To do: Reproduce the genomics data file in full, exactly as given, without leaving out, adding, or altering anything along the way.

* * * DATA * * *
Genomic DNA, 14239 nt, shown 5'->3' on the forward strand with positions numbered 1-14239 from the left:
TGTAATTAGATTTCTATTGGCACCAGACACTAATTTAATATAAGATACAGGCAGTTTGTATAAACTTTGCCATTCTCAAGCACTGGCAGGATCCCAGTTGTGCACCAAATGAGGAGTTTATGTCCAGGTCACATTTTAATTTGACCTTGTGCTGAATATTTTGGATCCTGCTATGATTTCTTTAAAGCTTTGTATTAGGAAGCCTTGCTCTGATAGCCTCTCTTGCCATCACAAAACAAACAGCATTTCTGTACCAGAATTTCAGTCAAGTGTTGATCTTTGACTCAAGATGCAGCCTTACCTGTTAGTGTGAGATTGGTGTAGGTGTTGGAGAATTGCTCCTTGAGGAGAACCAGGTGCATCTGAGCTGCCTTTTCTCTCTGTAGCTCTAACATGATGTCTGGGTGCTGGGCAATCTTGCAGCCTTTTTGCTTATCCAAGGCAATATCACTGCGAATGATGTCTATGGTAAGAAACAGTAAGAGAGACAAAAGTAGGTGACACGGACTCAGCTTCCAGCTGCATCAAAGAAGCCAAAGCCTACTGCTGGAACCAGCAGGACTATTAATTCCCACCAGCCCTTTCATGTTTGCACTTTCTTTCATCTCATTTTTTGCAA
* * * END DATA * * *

Genomic DNA, 14239 nt, shown 5'->3' on the forward strand with positions numbered 1-14239 from the left:
TGTAATTAGATTTCTATTGGCACCAGACACTAATTTAATATAAGATACAGGCAGTTTGTATAAACTTTGCCATTCTCAAGCACTGGCAGGATCCCAGTTGTGCACCAAATGAGGAGTTTATGTCCAGGTCACATTTTAATTTGACCTTGTGCTGAATATTTTGGATCCTGCTATGATTTCTTTAAAGCTTTGTATTAGGAAGCCTTGCTCTGATAGCCTCTCTTGCCATCACAAAACAAACAGCATTTCTGTACCAGAATTTCAGTCAAGTGTTGATCTTTGACTCAAGATGCAGCCTTACCTGTTAGTGTGAGATTGGTGTAGGTGTTGGAGAATTGCTCCTTGAGGAGAACCAGGTGCATCTGAGCTGCCTTTTCTCTCTGTAGCTCTAACATGATGTCTGGGTGCTGGGCAATCTTGCAGCCTTTTTGCTTATCCAAGGCAATATCACTGCGAATGATGTCTATGGTAAGAAACAGTAAGAGAGACAAAAGTAGGTGACACGGACTCAGCTTCCAGCTGCATCAAAGAAGCCAAAGCCTACTGCTGGAACCAGCAGGACTATTAATTCCCACCAGCCCTTTCATGTTTGCACTTTCTTTCATCTCATTTTTTGCAA